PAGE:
Date of Award

4-14-2020

Document Type

Thesis and Dissertation

Degree Name

Master of Science (MS)

Department

Department of Psychology

First Advisor

Alycia Hund

Abstract

Temperament dimensions of shyness and inhibitory control relate to how a child presents themselves socially in uncertain situations. Although prior research has found evidence linking temperament and aggression, little attention has been given to temperament dimensions of shyness and inhibitory control and the subtypes of aggressive behaviors. This distinction could be crucial as some children may be more likely to use aggression to interact with others due to their shy nature or may act react aggressively in situations that are unfamiliar. The goal of this study was to understand how the temperament dimensions of shyness and inhibitory control and gender are associated with reactive and proactive aggression among 4-year-old children using parent-report measures. 124 parents of 4-year-old children (M=4.4 years, SD = 3.22 months; 53% female; 79.03% White) reported their child’s temperament using the Short Version of the Children’s Behavior Questionnaire Shyness and Inhibitory Control subscales (Rothbart, Ahadi, Hershey, & Fisher, 2001). Additionally, parents completed the Proactive Reactive Aggression Questionnaire (Dodge & Coie, 1987). Participants were recruited from area preschools and organizations serving children and families. Multiple ordinary least squares regression analyses were used for hypothesis testing. Model A tested whether inhibitory control, shyness, gender, and the interactions between gender and shyness and between gender and inhibitory control predicted reactive aggression. Specifically, it was hypothesized that low inhibitory control, high shyness, and gender (boys) would demonstrate an increase in reactive aggression with the interactions between gender and shyness and gender and inhibitory control being exploratory with no formal predictions. Model B tested whether inhibitory control, shyness, gender, and the interactions between gender and shyness and between gender and inhibitory control predicted proactive aggression. No significant effects were expected for any of the variables or interactions in Model B. As predicted, results indicated that low inhibitory control significantly predicted an increase in reactive aggression, β = -2.249, t(122) = -5.567, p < .001, yet shyness did not significantly predict an increase in reactive aggression, β = .353, t (122) = .119, p = .315, while the overall model explained a significant amount of variance, R2 = .229, p < .001. The multiple regression model for reactive aggression explained a significant amount of variance, R2 = .310, p < .001. Furthermore, low inhibitory control significantly predicted an increase in proactive aggression, β = -.949, t(122) = -4.087, p < .001, whereas shyness did not significantly predict an increase in reactive aggression, β = -.018, t (122) = -.011, p = .950,. These findings provide important details about links between a child’s temperament and their displays of aggression.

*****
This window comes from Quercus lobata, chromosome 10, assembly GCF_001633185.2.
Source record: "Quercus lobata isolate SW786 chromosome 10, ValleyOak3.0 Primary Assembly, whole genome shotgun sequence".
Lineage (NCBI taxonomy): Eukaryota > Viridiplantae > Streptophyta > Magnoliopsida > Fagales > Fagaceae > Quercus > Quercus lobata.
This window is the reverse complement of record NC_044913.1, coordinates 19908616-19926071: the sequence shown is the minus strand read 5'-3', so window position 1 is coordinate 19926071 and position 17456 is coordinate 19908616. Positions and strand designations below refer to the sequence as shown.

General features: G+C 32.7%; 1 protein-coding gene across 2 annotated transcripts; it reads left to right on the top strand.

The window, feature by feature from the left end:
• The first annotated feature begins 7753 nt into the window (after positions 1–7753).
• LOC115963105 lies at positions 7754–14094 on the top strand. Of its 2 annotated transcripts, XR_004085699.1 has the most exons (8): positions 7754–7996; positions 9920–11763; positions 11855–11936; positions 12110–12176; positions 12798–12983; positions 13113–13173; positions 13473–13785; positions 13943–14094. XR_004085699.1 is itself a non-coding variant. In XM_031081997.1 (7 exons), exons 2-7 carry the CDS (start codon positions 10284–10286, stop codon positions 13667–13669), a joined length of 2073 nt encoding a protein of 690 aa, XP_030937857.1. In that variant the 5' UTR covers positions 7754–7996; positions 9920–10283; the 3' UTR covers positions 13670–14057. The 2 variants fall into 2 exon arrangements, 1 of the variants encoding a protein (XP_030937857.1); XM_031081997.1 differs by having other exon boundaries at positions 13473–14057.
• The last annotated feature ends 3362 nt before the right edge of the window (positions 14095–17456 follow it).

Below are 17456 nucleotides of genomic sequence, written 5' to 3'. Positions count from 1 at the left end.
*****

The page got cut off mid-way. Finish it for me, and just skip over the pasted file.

Comments

Imported from ProQuest Croney_ilstu_0092N_11704.pdf

DOI

https://doi.org/10.30707/ETD2020.1604319230037

Page Count

55

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